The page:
When it gets hot, I like to eat Korean Jang-o. My favorite place is up by Hongdae at a place called Jang-o-rang. I went there like 1 year ago and I think I'll have to go back there soon.
Here is a recap of the review:
Eel in the City
By Daniel Gray
Freshwater eel is a summertime specialty. Slowly grilled, the flesh has a marbled quality like a fine rib eye steak, a silky texture that resembles lobster. It melts in your mouth seasoned only with salt, but when lathered with a soy glaze the smell simply wafts up to your hypothalamus and makes itself a permanent fixture.
While I was making my excursion to “Jangeorang” in Hongdae, trying to convince my expatriate friends to come join me for grilled eel and soy marinated crab was like trying to pick all the red pepper flakes out of kimchi. When I approached my Korean friends, it was the complete opposite reaction. One of my friends even canceled a date in order to have a meal of eel. This differing reaction made me wonder. Why do some people have a prejudice against eel?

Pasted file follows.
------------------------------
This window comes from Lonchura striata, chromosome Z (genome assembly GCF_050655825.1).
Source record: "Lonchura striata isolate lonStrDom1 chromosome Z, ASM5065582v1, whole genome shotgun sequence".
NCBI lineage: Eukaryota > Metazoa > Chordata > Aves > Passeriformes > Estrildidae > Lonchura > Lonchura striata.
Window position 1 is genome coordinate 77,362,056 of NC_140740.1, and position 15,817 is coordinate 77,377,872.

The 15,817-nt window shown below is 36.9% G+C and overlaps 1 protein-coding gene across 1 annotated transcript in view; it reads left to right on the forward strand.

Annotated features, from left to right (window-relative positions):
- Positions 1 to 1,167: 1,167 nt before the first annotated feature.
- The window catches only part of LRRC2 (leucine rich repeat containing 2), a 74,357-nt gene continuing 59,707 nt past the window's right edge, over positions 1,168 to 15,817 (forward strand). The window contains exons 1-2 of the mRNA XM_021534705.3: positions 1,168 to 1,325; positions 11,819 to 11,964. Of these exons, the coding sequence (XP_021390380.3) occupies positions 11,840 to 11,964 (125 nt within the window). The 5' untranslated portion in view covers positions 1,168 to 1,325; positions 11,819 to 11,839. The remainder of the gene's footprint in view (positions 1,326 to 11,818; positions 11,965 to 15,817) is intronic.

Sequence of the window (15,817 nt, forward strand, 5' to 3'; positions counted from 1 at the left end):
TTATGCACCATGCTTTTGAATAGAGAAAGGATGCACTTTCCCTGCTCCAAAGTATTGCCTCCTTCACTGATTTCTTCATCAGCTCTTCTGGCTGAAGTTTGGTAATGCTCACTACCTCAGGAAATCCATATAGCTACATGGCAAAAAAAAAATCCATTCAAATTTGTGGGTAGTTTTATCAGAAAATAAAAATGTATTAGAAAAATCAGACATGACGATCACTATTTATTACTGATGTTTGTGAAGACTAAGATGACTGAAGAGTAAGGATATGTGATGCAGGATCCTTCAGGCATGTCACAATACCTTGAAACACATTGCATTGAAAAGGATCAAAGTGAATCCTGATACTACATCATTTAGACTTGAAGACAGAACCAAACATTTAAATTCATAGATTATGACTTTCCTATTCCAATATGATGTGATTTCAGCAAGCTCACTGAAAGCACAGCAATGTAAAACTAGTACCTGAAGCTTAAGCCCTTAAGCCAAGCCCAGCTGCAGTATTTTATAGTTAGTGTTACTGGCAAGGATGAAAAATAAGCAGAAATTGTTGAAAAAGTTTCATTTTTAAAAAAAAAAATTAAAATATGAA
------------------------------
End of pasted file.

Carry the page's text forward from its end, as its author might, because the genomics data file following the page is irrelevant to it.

I guess some people associate it with evil because it looks like a snake or maybe it’s the name: eel. It sounds like a murmur of disgust rather than the name of an epicurean enchantment. I prefer the Korean name for it: Jangeo (장어) which is pronounced jang-oh. It sounds like the chime of a dinner bell to me.
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